So, at first, we do the guess (maybe good or bad) – it’s all about guesswork in science. We make sufficient assumptions for our guess and put that to analysis. We analyze what the results would be? if such a law is followed (I mean, the consequences) and finally surrender it to nature (i.e) compare the theory with observations. Like I’ve told (in the previous post), an observation is what differentiates science from philosophy.
Approximations as Nukes…
should must digest the fact that our knowledge is limited. We cannot “always” expect Nature to give an outcome that agrees with our theoretical prediction. We’re not the one to say what Nature should do. She’ll do all her dirty tricks and we’re just here to find out what they’re and how they work. One simple question is far enough to overcome the belief in absolute prediction. Why do we rely on chances? Don’t get it? I’ll rephrase it. Why can’t you predict the exact number for the result of a die? Or, why can’t you say whether it’s head or tail for a coin toss? So, why do you rely on chances?
If you’ve got a wonderful theory (the theory hasn’t arrived yet, and it won’t..!!!), then you can predict the result. You can’t even rely on a single number. Truly speaking, approximations are weapons of Physics. When things seem to appear more complex to us, we just approximate it…
(And, I didn’t know that failure is success rounded down..!!!)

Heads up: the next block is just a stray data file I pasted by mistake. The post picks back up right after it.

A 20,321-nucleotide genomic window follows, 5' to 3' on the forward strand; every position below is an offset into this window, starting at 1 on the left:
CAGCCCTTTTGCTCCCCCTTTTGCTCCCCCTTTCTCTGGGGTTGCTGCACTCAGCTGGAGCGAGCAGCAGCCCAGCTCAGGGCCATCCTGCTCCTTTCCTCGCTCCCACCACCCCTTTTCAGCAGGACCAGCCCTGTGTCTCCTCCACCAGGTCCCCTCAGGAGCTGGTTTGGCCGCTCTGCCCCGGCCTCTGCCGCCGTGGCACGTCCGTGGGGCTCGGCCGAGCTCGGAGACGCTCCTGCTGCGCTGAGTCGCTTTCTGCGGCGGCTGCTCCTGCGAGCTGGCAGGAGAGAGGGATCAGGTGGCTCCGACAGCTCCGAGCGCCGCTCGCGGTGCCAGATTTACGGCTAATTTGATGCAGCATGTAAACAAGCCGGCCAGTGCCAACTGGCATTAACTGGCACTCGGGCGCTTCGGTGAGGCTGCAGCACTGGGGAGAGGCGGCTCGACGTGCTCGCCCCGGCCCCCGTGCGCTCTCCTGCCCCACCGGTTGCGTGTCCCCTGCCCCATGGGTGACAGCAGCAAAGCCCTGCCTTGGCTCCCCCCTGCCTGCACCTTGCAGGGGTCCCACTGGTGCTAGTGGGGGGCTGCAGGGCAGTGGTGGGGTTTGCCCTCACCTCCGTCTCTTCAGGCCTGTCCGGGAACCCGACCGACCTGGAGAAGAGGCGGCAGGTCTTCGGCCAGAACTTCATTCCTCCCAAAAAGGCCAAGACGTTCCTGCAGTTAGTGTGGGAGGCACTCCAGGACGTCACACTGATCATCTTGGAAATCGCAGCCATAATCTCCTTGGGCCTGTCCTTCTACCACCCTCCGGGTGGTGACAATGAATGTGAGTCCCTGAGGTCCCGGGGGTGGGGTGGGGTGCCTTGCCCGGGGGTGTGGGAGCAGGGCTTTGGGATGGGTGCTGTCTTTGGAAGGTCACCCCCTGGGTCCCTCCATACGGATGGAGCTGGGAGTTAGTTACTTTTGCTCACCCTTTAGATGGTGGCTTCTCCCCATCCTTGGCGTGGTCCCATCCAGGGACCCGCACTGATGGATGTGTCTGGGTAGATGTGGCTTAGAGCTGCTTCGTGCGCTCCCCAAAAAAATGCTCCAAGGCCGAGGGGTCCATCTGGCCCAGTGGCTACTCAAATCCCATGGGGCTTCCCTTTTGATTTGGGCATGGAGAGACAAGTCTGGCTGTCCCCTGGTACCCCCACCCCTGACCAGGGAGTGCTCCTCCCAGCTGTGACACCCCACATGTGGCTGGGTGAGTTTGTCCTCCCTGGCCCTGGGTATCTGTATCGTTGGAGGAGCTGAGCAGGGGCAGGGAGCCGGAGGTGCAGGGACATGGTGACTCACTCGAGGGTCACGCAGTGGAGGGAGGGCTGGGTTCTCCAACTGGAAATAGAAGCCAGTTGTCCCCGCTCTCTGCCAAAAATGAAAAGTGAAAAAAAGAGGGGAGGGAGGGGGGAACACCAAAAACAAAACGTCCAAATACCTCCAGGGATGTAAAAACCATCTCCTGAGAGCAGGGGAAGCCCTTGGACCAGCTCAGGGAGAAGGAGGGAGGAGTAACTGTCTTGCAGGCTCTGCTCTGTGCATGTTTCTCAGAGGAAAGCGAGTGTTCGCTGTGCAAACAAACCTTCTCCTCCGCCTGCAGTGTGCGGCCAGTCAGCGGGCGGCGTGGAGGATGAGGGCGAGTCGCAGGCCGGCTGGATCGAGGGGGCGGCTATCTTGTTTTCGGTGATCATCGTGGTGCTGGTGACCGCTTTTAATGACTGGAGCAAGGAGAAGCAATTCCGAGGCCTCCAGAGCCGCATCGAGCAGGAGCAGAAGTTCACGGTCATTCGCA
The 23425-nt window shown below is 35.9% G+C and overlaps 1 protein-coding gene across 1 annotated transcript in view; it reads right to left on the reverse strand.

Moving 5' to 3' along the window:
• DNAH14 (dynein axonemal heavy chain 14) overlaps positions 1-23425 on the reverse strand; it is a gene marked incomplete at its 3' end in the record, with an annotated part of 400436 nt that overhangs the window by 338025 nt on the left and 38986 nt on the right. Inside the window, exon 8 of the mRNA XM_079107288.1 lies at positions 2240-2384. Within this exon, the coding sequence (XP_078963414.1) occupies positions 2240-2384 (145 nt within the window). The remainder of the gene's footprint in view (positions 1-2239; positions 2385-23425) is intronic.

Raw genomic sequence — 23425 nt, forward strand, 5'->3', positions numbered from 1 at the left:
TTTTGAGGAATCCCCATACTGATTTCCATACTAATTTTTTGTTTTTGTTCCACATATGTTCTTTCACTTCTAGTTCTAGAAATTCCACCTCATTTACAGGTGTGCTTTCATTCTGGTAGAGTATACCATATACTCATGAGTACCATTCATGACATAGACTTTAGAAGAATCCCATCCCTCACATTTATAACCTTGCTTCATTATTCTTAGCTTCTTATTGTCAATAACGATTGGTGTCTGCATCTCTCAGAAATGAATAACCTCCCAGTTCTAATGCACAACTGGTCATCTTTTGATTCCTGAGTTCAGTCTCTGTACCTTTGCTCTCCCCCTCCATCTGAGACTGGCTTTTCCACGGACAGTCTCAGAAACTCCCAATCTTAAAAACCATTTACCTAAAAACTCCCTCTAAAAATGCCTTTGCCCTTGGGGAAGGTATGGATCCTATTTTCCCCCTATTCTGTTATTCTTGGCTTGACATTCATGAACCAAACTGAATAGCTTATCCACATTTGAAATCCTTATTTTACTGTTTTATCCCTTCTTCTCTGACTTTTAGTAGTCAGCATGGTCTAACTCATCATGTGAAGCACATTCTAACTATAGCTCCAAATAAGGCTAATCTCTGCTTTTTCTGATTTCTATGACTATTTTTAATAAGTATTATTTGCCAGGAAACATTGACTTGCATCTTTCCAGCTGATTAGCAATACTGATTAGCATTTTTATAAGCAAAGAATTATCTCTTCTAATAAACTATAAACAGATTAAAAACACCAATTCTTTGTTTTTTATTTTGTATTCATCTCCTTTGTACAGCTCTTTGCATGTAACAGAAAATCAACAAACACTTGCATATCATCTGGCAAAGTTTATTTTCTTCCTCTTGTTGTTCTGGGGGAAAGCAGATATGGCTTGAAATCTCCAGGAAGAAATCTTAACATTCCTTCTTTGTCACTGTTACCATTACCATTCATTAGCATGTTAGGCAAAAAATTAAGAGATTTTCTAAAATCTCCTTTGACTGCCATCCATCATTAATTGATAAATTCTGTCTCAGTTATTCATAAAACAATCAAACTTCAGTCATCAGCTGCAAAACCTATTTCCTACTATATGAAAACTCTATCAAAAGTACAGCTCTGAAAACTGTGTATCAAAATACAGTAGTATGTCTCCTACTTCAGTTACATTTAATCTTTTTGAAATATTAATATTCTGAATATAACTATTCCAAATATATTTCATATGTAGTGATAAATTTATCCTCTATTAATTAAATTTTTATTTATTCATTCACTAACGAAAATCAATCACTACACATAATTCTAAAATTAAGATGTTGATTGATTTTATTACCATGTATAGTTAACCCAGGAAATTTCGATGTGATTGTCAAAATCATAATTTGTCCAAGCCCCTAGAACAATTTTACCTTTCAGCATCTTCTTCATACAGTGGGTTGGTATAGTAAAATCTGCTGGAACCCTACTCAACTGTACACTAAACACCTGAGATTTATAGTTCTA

For instance, what’s the speed of a car covering a distance of 19 meters in 7 seconds? It’s really 2.7142857…… (and goes on). But, we approximate it to 2.7143. Is that exact? Nope. Why? Because, we don’t need our calculations to be so much accurate. We can just satisfy ourselves by rounding-off the value and apply to macroscopic problems. Keep in mind, we still have the uncertainty. (Make this issue bigger). Is such an approximation enough for predicting the motion of clouds in the atmosphere, and thereby “weather”? NO..!!! It’s not enough…
The predictions will be somewhat accurate only if you include the next 20 or so digits along. That too, will be true for 6 hours or say, a day. Then, you’d have to recalculate things again.
Here’s a rough analogy on what we do while experimenting & developing stuff...
Are you developing a theory?
Roughly, these are the steps…
- Guess the theory
- Approximate the model
- Compute & analyze the consequences
- Compare with observations and
- Satisfy yourselves that it’s not so much accurate…
But, always keep in mind while developing your theory: It should be consistent with the existing theories and, it should be simple. Nature is simple, but the intertwining of “stuff” over and over is what makes it appear to be complicated. That’s why we follow the Occam’s razor and eliminate unnecessary things…
“Plurality must never be posited without necessity” – William of Occam
What it says? We should always go with the easier ones, and then add complications step by step, when things don’t add up to the result. Well, he himself hasn’t stated the rule simply…
Tagged: Physical law